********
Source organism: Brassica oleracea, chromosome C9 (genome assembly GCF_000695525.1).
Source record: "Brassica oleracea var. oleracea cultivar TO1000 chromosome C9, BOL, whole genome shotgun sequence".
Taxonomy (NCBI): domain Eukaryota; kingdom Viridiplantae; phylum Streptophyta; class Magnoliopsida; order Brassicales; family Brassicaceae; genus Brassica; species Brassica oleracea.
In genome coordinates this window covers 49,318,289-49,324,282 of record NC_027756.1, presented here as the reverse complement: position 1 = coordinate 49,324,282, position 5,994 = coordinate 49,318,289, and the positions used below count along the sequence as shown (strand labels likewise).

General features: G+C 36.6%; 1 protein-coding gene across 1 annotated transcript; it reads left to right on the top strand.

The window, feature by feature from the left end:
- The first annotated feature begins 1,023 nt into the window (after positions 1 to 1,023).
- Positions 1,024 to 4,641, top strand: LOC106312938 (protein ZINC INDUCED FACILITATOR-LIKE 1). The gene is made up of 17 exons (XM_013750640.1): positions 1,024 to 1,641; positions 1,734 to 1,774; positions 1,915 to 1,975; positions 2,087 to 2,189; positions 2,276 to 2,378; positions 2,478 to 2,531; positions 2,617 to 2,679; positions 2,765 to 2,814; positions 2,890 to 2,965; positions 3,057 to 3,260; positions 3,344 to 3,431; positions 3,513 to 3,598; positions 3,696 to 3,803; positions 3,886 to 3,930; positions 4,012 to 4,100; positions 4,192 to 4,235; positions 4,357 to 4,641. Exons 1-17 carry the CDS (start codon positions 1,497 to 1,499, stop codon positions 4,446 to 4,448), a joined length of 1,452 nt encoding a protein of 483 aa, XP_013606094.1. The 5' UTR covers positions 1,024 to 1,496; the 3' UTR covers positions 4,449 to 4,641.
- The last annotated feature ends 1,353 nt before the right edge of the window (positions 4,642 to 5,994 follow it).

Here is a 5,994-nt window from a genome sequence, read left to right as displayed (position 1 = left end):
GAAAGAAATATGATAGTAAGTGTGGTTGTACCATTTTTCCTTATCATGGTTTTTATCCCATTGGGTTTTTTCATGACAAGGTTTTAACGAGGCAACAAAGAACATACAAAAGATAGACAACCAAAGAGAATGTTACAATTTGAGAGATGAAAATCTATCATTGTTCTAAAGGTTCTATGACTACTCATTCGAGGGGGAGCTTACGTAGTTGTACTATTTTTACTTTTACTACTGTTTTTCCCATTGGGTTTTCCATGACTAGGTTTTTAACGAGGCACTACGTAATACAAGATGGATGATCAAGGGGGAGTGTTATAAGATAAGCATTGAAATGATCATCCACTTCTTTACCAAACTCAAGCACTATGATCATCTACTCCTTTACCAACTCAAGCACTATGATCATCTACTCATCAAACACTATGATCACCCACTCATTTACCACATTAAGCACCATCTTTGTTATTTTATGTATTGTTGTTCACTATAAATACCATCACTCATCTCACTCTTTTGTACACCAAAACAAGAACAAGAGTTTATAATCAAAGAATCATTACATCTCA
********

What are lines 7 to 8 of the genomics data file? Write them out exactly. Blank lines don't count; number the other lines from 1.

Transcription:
- The first annotated feature begins 1,023 nt into the window (after positions 1 to 1,023).
- Positions 1,024 to 4,641, top strand: LOC106312938 (protein ZINC INDUCED FACILITATOR-LIKE 1). The gene is made up of 17 exons (XM_013750640.1): positions 1,024 to 1,641; positions 1,734 to 1,774; positions 1,915 to 1,975; positions 2,087 to 2,189; positions 2,276 to 2,378; positions 2,478 to 2,531; positions 2,617 to 2,679; positions 2,765 to 2,814; positions 2,890 to 2,965; positions 3,057 to 3,260; positions 3,344 to 3,431; positions 3,513 to 3,598; positions 3,696 to 3,803; positions 3,886 to 3,930; positions 4,012 to 4,100; positions 4,192 to 4,235; positions 4,357 to 4,641. Exons 1-17 carry the CDS (start codon positions 1,497 to 1,499, stop codon positions 4,446 to 4,448), a joined length of 1,452 nt encoding a protein of 483 aa, XP_013606094.1. The 5' UTR covers positions 1,024 to 1,496; the 3' UTR covers positions 4,449 to 4,641.